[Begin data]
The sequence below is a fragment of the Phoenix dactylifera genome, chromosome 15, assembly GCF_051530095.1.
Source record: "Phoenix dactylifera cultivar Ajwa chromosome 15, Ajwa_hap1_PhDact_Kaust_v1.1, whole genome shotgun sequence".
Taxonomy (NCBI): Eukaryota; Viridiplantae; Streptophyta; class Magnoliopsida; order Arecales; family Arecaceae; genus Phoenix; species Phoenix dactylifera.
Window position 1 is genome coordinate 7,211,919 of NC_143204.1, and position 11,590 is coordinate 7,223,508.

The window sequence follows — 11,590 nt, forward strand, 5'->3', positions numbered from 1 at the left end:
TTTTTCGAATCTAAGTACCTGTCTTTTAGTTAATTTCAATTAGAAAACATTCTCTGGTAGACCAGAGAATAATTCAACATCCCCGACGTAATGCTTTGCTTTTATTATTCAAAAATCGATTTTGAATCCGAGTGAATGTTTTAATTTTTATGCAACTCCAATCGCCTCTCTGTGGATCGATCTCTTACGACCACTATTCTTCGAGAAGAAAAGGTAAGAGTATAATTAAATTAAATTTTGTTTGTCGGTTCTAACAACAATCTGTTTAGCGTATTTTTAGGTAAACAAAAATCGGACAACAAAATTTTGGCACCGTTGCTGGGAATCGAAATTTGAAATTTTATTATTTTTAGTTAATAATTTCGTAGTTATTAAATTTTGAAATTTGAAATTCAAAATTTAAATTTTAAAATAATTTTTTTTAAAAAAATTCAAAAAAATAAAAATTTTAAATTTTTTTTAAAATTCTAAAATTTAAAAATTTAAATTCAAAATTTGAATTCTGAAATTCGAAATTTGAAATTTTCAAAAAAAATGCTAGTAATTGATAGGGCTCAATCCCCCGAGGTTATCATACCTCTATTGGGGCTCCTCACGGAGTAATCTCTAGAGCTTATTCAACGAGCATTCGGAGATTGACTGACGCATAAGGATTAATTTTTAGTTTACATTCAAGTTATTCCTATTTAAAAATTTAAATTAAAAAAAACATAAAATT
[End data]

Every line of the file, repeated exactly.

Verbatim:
The sequence below is a fragment of the Phoenix dactylifera genome, chromosome 15, assembly GCF_051530095.1.
Source record: "Phoenix dactylifera cultivar Ajwa chromosome 15, Ajwa_hap1_PhDact_Kaust_v1.1, whole genome shotgun sequence".
Taxonomy (NCBI): Eukaryota; Viridiplantae; Streptophyta; class Magnoliopsida; order Arecales; family Arecaceae; genus Phoenix; species Phoenix dactylifera.
Window position 1 is genome coordinate 7,211,919 of NC_143204.1, and position 11,590 is coordinate 7,223,508.

The window sequence follows — 11,590 nt, forward strand, 5'->3', positions numbered from 1 at the left end:
TTTTTCGAATCTAAGTACCTGTCTTTTAGTTAATTTCAATTAGAAAACATTCTCTGGTAGACCAGAGAATAATTCAACATCCCCGACGTAATGCTTTGCTTTTATTATTCAAAAATCGATTTTGAATCCGAGTGAATGTTTTAATTTTTATGCAACTCCAATCGCCTCTCTGTGGATCGATCTCTTACGACCACTATTCTTCGAGAAGAAAAGGTAAGAGTATAATTAAATTAAATTTTGTTTGTCGGTTCTAACAACAATCTGTTTAGCGTATTTTTAGGTAAACAAAAATCGGACAACAAAATTTTGGCACCGTTGCTGGGAATCGAAATTTGAAATTTTATTATTTTTAGTTAATAATTTCGTAGTTATTAAATTTTGAAATTTGAAATTCAAAATTTAAATTTTAAAATAATTTTTTTTAAAAAAATTCAAAAAAATAAAAATTTTAAATTTTTTTTAAAATTCTAAAATTTAAAAATTTAAATTCAAAATTTGAATTCTGAAATTCGAAATTTGAAATTTTCAAAAAAAATGCTAGTAATTGATAGGGCTCAATCCCCCGAGGTTATCATACCTCTATTGGGGCTCCTCACGGAGTAATCTCTAGAGCTTATTCAACGAGCATTCGGAGATTGACTGACGCATAAGGATTAATTTTTAGTTTACATTCAAGTTATTCCTATTTAAAAATTTAAATTAAAAAAAACATAAAATT